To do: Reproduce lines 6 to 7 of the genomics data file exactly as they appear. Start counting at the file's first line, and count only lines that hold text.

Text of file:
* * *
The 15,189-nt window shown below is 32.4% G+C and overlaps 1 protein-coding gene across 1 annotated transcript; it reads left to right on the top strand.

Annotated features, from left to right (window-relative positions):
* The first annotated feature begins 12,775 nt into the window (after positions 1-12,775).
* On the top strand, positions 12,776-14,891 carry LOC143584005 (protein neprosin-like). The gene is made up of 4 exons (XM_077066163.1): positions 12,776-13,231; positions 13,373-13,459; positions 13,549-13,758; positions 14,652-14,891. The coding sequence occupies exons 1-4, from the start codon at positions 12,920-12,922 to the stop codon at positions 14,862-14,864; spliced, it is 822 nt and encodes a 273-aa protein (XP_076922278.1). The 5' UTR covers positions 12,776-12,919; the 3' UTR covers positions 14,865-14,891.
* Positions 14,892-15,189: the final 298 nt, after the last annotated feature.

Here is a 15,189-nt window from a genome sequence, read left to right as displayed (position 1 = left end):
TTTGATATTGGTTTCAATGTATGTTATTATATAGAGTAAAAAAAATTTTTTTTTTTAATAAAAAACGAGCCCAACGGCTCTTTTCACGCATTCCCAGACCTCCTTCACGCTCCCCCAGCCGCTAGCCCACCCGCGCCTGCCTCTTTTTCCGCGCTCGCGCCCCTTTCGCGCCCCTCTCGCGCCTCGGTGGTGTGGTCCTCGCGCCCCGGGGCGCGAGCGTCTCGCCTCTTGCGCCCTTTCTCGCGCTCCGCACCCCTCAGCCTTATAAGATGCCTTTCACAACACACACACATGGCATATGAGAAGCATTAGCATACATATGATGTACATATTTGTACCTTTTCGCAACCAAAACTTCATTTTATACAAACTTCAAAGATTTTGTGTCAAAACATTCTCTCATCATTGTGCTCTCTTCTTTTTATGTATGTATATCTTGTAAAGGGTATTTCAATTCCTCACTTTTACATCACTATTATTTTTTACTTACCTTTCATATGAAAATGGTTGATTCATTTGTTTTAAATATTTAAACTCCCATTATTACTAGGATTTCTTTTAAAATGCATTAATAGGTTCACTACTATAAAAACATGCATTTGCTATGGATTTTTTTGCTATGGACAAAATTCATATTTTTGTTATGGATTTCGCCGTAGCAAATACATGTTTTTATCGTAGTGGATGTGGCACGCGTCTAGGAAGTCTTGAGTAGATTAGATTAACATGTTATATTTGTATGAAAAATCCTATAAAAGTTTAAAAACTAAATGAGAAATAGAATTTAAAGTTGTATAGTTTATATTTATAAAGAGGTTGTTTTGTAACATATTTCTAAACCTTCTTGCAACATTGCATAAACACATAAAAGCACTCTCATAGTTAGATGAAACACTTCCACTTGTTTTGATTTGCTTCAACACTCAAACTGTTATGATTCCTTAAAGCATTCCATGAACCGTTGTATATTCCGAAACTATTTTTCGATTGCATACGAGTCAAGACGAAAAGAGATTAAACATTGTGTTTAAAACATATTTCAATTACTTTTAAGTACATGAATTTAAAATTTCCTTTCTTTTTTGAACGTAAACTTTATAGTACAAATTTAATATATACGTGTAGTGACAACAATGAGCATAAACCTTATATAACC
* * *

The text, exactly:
Here is a 15,189-nt window from a genome sequence, read left to right as displayed (position 1 = left end):
TTTGATATTGGTTTCAATGTATGTTATTATATAGAGTAAAAAAAATTTTTTTTTTTAATAAAAAACGAGCCCAACGGCTCTTTTCACGCATTCCCAGACCTCCTTCACGCTCCCCCAGCCGCTAGCCCACCCGCGCCTGCCTCTTTTTCCGCGCTCGCGCCCCTTTCGCGCCCCTCTCGCGCCTCGGTGGTGTGGTCCTCGCGCCCCGGGGCGCGAGCGTCTCGCCTCTTGCGCCCTTTCTCGCGCTCCGCACCCCTCAGCCTTATAAGATGCCTTTCACAACACACACACATGGCATATGAGAAGCATTAGCATACATATGATGTACATATTTGTACCTTTTCGCAACCAAAACTTCATTTTATACAAACTTCAAAGATTTTGTGTCAAAACATTCTCTCATCATTGTGCTCTCTTCTTTTTATGTATGTATATCTTGTAAAGGGTATTTCAATTCCTCACTTTTACATCACTATTATTTTTTACTTACCTTTCATATGAAAATGGTTGATTCATTTGTTTTAAATATTTAAACTCCCATTATTACTAGGATTTCTTTTAAAATGCATTAATAGGTTCACTACTATAAAAACATGCATTTGCTATGGATTTTTTTGCTATGGACAAAATTCATATTTTTGTTATGGATTTCGCCGTAGCAAATACATGTTTTTATCGTAGTGGATGTGGCACGCGTCTAGGAAGTCTTGAGTAGATTAGATTAACATGTTATATTTGTATGAAAAATCCTATAAAAGTTTAAAAACTAAATGAGAAATAGAATTTAAAGTTGTATAGTTTATATTTATAAAGAGGTTGTTTTGTAACATATTTCTAAACCTTCTTGCAACATTGCATAAACACATAAAAGCACTCTCATAGTTAGATGAAACACTTCCACTTGTTTTGATTTGCTTCAACACTCAAACTGTTATGATTCCTTAAAGCATTCCATGAACCGTTGTATATTCCGAAACTATTTTTCGATTGCATACGAGTCAAGACGAAAAGAGATTAAACATTGTGTTTAAAACATATTTCAATTACTTTTAAGTACATGAATTTAAAATTTCCTTTCTTTTTTGAACGTAAACTTTATAGTACAAATTTAATATATACGTGTAGTGACAACAATGAGCATAAACCTTATATAACC